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Guide Dogs logo
Guide Dogs logo

The Guide Dogs for the Blind Association (working name Guide Dogs) is a British charitable organisation founded in 1934.[2]

Guide Dogs helps blind and partially sighted people across the UK through the provision of guide dogs, mobility and other rehabilitation services. They also campaign for the rights of those with visual impairments and invest in eye disease research.

The head office is near Reading in Berkshire. There are four Guide Dog Training Schools in the UK, located in Redbridge, Leamington, Atherton in England and Forfar in Scotland; a breeding centre near Leamington; 20 Mobility Teams and fundraising branches across the UK.[3] The charity's filed accounts for the year ended December 2015 show income for the year of £103.7 million.[4] In April 2017 the charity was among 11 charities fined by the Information Commissioner for breaching the Data Protection Act by misusing donors’ personal data. It was fined £15,000.[5]


The guide dog service provides a blind or partially sighted person with a guide dog. These dogs are born in the home of a volunteer brood female dog holder and the dogs are moved to the home of a volunteer puppy walker when they are six weeks old. After 12 to 14 months the dogs will move to a specialist trainer, where they train for around 26 weeks to gain skills. This includes three to five weeks of intensive work with their new owner. Every person and dog is unique, so matching a guide dog to an owner is a complex process and trainers have to take into account all a person’s needs, including their walking speed, height, and lifestyle. Guide Dogs are committed to supporting the partnership and to the guide dog owner for as long as needed. A guide dog user could have up to eight dogs during their lifetime. After between six and seven years’ service, a guide dog is retired and re-homed.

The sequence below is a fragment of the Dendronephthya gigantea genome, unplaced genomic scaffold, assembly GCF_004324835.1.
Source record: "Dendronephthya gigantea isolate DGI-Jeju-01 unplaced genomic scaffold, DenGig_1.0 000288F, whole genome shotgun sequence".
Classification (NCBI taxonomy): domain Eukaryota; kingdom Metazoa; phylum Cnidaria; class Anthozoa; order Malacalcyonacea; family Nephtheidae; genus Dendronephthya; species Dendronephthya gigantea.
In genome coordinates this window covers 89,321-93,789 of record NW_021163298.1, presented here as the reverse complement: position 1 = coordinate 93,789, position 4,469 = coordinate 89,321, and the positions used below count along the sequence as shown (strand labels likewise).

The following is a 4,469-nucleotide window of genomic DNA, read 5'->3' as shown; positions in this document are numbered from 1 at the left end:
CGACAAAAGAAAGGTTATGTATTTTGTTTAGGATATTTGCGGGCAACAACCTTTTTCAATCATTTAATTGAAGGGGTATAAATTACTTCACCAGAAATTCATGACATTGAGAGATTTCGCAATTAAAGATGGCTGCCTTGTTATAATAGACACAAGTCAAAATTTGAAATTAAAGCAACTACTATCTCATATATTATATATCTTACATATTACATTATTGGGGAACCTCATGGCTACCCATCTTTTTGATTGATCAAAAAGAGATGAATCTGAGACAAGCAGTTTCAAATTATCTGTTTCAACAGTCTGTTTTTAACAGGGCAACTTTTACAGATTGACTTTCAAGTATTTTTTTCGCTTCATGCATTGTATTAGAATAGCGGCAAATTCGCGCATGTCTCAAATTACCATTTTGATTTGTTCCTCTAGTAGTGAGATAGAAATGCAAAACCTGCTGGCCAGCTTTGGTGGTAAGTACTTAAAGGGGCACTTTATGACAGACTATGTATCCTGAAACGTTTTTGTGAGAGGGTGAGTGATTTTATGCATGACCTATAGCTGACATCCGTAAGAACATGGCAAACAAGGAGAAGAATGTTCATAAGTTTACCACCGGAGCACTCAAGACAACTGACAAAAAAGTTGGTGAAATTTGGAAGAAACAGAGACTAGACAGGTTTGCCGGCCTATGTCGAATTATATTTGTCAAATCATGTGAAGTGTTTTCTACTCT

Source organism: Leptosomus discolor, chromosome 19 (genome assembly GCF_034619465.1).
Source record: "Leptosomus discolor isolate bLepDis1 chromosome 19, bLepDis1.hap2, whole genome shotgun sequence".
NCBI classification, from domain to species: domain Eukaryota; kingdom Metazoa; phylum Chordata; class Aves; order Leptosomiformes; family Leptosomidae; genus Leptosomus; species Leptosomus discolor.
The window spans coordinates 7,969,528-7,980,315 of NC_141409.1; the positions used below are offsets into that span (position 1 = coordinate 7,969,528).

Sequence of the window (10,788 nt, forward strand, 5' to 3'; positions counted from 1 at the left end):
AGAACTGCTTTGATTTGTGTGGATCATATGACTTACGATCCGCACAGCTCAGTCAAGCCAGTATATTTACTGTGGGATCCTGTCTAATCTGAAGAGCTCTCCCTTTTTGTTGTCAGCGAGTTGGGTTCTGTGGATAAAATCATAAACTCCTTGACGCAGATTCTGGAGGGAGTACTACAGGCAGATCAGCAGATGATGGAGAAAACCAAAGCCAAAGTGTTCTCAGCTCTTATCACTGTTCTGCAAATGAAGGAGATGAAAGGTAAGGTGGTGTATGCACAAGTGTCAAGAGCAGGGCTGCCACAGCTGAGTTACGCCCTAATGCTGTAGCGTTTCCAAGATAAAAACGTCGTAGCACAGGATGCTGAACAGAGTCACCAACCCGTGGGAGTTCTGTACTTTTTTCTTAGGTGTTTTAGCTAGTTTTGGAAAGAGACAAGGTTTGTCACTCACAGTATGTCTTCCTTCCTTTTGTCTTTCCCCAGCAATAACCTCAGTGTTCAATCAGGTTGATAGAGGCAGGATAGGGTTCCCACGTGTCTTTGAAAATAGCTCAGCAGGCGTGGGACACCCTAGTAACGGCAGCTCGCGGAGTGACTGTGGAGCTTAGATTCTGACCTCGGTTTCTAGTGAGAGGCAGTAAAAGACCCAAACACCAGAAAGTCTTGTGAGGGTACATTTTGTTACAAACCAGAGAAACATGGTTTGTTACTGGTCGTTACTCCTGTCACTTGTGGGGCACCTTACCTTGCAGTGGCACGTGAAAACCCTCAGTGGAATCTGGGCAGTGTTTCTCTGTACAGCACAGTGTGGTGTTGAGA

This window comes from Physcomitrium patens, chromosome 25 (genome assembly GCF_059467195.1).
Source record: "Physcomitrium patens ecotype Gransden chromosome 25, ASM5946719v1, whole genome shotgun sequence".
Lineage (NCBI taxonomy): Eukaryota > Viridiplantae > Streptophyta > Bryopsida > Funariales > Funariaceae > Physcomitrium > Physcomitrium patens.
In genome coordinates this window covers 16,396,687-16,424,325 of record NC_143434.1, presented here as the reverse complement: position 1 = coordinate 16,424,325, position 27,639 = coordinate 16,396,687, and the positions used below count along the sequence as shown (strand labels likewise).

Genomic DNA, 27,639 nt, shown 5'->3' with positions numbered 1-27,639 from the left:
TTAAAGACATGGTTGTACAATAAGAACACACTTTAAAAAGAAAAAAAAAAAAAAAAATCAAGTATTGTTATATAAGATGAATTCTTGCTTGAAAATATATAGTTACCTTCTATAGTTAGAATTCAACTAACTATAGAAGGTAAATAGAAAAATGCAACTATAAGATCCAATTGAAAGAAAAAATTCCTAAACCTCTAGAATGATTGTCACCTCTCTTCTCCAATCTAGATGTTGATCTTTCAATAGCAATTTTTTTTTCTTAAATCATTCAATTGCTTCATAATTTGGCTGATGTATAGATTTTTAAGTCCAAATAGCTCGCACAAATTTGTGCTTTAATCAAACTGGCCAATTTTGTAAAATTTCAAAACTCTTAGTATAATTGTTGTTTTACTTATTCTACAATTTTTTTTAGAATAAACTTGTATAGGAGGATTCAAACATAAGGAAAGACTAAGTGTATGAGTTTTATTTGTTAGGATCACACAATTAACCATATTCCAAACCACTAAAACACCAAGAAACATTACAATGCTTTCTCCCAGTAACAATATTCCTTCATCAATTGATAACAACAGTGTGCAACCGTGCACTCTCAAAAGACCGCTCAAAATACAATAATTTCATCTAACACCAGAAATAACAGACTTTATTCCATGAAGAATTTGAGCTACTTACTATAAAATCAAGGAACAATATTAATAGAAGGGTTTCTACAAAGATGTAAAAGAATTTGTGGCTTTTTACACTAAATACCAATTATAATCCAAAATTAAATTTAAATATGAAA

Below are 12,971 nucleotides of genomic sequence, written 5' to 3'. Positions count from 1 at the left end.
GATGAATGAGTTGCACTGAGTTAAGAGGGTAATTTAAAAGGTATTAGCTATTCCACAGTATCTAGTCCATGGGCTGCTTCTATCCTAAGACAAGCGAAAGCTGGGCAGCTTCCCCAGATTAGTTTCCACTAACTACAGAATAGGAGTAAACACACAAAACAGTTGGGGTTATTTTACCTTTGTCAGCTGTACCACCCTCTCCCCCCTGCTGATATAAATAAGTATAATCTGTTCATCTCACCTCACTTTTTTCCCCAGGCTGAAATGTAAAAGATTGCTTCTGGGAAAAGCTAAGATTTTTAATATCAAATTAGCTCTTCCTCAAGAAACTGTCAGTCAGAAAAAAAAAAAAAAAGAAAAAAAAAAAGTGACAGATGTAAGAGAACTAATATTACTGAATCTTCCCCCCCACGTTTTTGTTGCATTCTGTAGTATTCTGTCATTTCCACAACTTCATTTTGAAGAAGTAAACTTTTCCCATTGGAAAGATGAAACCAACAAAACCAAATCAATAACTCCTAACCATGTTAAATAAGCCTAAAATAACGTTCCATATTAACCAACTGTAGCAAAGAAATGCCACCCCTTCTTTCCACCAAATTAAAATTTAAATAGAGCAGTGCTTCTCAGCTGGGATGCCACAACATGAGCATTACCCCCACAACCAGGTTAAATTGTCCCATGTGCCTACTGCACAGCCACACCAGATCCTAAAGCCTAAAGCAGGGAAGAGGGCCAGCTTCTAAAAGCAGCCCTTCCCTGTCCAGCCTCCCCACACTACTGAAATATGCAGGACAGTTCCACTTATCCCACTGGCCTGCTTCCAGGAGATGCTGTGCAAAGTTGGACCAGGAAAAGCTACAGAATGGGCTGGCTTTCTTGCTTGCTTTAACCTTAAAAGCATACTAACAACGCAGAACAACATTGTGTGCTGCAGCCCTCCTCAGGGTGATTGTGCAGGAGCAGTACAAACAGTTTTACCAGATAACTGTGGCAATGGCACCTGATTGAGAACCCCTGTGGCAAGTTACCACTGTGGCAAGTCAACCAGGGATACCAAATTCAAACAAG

Guide Dogs are a world leader in the breeding and training of guide dogs and is a co-founder of the International Guide Dog Federation.[6]

There are currently 4,800 working guide dog partnerships in the UK and more than 1,300 puppies are born each year. Guide dog owners only have to pay a nominal 50p for their dog to ensure no-one is prevented from having one due to a lack of funds although the full ‘lifetime cost’ of a guide dog from birth to retirement is around £50,000. The charity is completely reliant on voluntary donations and legacy income.[7]

Dogs are often not permitted in some places, such as restaurants or other places involved with food, but guide and other assistance dogs are legally allowed entry (under the Equality Act 2010 in the UK). However, there are regular reports of guide dog users being refused entry to shops, restaurants, taxis and other places. The Guide Dogs charity works with guide dog users and companies to both raise awareness of the law and support official complaints.[8][9]


The first four British guide dogs - Judy, Flash, Folly and Meta - completed their training at Wallasey, Wirral in 1931, and three years after this The Guide Dogs for the Blind Association was formed.[10] This would not have been possible without the work of Muriel Crooke and Rosamund Bond, German shepherd breeders who trained the first guide dogs. The first permanent trainer for Guide Dogs was Captain Nikolai Liakhoff, who came to England in 1933. In 1941, the organisation's premises at The Cliff in Wallasey was commandeered for war purposes and the Guide Dogs moved to new premises in the south of England at Leamington Spa.[2]